Julia Sarisetiati Solo Exhibition
Curator: Grace Samboh
January 19 – February 9, 2019
Cemeti – Institute for Art and Society
Saturday, Januari 9, 2019, 19.00 WIB
Series of activities
- Guided tour
with Julia Sarisetiati
Tuesday, January 22, 2019, 11:00 WIB
- Performing Knowledges
screening of documentation material of a theater work by Verry Handayani, followed by a discussion, and karaoke session with songs made by Indonesian migrant workers abroad.
Saturday, February 2, 2019, 3:00 – 20:00
Choreographed Knowledges is a project by artist Julia Sarisetiati, curated by Grace Samboh, building on the artist’s long-term research and engagement with Indonesian migrant workers. Choreographed Knowledges aims to explore how bodies of power such as state and corporations, “choreograph” bodies across the globe as a migrant workforce, focussing particularly on what comes before: education and training.
What do you want to be when you grow up? Starting from childhood, we are taught to answer this question with a particular profession: a doctor, an astronaut, a teacher, a soldier, a police(wo)man, a painter, etc. This shows that humans are workers. If you are a doctor, wherever you will go, people will ask you questions about health. Even if you are a dentist you will be expected to be able to answer questions about stomach disease. Our work has an affect on our roles in our social lives. In fact, what do we accomplish by working? Does your job match your ideals? How do you choose the path of education you will travel? Does education limit or expand your choice of occupation? What is the attitude of the state towards education and employment to guarantees the continuity and welfare of the lives of its people?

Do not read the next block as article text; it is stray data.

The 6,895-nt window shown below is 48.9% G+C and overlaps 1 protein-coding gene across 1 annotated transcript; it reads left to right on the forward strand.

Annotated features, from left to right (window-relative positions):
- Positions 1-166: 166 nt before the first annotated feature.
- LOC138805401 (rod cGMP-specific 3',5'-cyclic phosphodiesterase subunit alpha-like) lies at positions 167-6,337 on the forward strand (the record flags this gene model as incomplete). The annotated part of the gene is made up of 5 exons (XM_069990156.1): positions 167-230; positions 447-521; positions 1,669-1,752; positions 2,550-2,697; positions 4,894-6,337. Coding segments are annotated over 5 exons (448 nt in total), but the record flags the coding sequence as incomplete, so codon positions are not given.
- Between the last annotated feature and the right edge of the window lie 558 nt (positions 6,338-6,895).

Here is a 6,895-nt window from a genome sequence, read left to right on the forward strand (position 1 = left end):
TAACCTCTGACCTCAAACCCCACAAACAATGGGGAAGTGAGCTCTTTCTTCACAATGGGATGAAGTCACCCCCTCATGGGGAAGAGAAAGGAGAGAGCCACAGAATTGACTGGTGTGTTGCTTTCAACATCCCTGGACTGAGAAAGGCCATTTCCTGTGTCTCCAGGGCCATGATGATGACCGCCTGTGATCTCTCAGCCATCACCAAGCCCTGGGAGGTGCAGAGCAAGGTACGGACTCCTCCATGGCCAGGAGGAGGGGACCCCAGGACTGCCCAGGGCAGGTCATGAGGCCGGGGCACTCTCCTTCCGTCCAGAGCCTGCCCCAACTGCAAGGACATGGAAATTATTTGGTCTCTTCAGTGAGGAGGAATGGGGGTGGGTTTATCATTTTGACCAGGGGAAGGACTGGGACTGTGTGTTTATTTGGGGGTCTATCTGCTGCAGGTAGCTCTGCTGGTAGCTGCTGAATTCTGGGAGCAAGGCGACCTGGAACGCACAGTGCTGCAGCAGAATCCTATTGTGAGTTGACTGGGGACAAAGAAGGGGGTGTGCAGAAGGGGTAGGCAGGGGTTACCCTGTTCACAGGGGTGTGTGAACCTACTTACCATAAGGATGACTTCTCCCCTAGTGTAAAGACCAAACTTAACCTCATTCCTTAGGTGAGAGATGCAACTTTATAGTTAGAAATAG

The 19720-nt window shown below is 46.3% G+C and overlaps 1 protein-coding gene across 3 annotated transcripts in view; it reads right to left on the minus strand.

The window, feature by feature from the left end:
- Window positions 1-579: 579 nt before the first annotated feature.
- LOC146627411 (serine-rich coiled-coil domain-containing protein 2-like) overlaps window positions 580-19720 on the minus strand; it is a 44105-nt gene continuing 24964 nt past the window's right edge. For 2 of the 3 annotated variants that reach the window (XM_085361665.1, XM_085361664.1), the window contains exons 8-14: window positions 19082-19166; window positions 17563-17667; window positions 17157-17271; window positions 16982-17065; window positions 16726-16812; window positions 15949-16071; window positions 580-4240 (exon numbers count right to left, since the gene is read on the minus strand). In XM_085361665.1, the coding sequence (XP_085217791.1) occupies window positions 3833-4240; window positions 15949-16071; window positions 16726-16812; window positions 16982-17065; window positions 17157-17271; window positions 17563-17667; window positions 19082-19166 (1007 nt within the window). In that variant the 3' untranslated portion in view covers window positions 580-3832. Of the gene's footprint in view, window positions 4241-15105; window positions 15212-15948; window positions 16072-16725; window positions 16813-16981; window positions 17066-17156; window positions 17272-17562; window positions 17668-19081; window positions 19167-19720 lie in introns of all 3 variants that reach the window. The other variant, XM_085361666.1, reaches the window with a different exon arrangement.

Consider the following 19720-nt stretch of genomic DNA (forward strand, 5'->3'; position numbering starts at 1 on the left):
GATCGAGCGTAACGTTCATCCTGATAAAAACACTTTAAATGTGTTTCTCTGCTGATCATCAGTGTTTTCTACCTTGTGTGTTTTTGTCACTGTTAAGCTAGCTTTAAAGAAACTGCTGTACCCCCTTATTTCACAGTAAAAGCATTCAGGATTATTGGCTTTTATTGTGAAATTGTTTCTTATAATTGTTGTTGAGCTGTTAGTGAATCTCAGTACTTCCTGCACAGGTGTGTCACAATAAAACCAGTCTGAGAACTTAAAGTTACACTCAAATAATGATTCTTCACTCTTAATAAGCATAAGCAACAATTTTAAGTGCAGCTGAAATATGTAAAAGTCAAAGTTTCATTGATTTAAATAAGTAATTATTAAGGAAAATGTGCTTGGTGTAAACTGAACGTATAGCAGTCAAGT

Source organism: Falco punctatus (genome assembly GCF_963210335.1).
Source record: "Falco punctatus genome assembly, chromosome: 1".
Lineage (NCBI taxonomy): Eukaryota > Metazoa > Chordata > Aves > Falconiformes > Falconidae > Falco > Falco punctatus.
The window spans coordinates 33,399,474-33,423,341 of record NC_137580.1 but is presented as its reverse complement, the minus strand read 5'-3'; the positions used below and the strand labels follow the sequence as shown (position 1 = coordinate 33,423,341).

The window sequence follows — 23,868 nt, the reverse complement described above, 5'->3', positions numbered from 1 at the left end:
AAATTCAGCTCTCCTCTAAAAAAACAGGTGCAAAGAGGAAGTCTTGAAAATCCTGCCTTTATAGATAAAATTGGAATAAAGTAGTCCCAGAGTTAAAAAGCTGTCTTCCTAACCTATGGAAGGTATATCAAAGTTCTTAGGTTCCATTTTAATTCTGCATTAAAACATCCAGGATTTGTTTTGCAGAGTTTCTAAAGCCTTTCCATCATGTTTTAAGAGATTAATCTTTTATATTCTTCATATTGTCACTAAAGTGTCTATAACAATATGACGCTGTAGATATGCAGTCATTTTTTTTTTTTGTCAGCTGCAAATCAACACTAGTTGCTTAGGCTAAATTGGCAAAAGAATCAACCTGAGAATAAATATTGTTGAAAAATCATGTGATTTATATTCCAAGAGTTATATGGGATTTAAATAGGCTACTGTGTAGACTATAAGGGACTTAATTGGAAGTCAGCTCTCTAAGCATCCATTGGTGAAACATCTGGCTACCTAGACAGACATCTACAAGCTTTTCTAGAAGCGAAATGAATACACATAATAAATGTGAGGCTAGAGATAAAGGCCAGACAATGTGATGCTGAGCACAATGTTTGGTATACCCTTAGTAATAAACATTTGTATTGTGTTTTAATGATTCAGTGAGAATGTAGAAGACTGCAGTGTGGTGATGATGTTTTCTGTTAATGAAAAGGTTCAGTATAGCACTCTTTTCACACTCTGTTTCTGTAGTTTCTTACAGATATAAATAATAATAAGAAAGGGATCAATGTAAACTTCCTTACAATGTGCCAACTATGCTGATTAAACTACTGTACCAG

Since 2011, Julia Sarisetiati (Sari) has engaged with a variety of migrant worker communities and organisations from Indonesia, including migrant workers in South Korea, academics in the field of employment and labour, migrant workers preparing to return to their hometown, as well as with prospective workers who are about to embark abroad. In 2016, Julia Sarisetiati started developing a digital smartphone application called IndoKWork offering a platform for migrant workers to exchange experiences and knowledge, from practical information or tips needed for survival (concerning language, food, ways to overcome cultural differences, etc.) to stategies to develop their lives once they return tot heir home country (for instance: what businesses could they start up?). Based on the ongoing friendships that Sari has built with these communities, the artist attempted to trace the topic of human (as) resources in Indonesia, asking: In this vast and rich country, why do so many people decide to work abroad? Is this an informed or a cornered decision? and “What national educational systems and policies exist and how are these implemented?”. Sari particularly focusses on the relation between migrant labour and education.